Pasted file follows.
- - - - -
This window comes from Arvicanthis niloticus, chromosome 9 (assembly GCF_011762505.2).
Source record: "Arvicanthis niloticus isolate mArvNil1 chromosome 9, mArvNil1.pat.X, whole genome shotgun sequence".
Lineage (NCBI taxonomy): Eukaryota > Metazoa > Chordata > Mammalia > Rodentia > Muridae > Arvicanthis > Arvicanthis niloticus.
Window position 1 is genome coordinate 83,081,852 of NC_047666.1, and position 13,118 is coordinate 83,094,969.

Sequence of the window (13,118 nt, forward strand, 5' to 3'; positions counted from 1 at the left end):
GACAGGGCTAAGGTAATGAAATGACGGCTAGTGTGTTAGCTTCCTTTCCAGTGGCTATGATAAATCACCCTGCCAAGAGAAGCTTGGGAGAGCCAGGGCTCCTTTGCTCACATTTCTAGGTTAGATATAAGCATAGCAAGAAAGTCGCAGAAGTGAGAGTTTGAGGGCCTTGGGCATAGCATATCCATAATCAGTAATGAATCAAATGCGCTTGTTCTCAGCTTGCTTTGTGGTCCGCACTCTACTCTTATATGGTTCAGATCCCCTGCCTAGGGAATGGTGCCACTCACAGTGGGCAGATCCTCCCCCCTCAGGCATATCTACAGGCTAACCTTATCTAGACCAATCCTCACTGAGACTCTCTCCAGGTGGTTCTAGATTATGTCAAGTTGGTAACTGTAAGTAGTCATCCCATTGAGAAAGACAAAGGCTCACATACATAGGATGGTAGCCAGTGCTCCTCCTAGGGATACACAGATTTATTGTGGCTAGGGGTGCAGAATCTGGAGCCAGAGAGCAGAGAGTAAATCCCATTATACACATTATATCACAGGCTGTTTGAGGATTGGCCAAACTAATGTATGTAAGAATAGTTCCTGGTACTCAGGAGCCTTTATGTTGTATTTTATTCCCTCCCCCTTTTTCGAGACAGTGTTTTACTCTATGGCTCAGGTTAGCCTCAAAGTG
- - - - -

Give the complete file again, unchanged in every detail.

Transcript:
This window comes from Arvicanthis niloticus, chromosome 9 (assembly GCF_011762505.2).
Source record: "Arvicanthis niloticus isolate mArvNil1 chromosome 9, mArvNil1.pat.X, whole genome shotgun sequence".
Lineage (NCBI taxonomy): Eukaryota > Metazoa > Chordata > Mammalia > Rodentia > Muridae > Arvicanthis > Arvicanthis niloticus.
Window position 1 is genome coordinate 83,081,852 of NC_047666.1, and position 13,118 is coordinate 83,094,969.

Sequence of the window (13,118 nt, forward strand, 5' to 3'; positions counted from 1 at the left end):
GACAGGGCTAAGGTAATGAAATGACGGCTAGTGTGTTAGCTTCCTTTCCAGTGGCTATGATAAATCACCCTGCCAAGAGAAGCTTGGGAGAGCCAGGGCTCCTTTGCTCACATTTCTAGGTTAGATATAAGCATAGCAAGAAAGTCGCAGAAGTGAGAGTTTGAGGGCCTTGGGCATAGCATATCCATAATCAGTAATGAATCAAATGCGCTTGTTCTCAGCTTGCTTTGTGGTCCGCACTCTACTCTTATATGGTTCAGATCCCCTGCCTAGGGAATGGTGCCACTCACAGTGGGCAGATCCTCCCCCCTCAGGCATATCTACAGGCTAACCTTATCTAGACCAATCCTCACTGAGACTCTCTCCAGGTGGTTCTAGATTATGTCAAGTTGGTAACTGTAAGTAGTCATCCCATTGAGAAAGACAAAGGCTCACATACATAGGATGGTAGCCAGTGCTCCTCCTAGGGATACACAGATTTATTGTGGCTAGGGGTGCAGAATCTGGAGCCAGAGAGCAGAGAGTAAATCCCATTATACACATTATATCACAGGCTGTTTGAGGATTGGCCAAACTAATGTATGTAAGAATAGTTCCTGGTACTCAGGAGCCTTTATGTTGTATTTTATTCCCTCCCCCTTTTTCGAGACAGTGTTTTACTCTATGGCTCAGGTTAGCCTCAAAGTG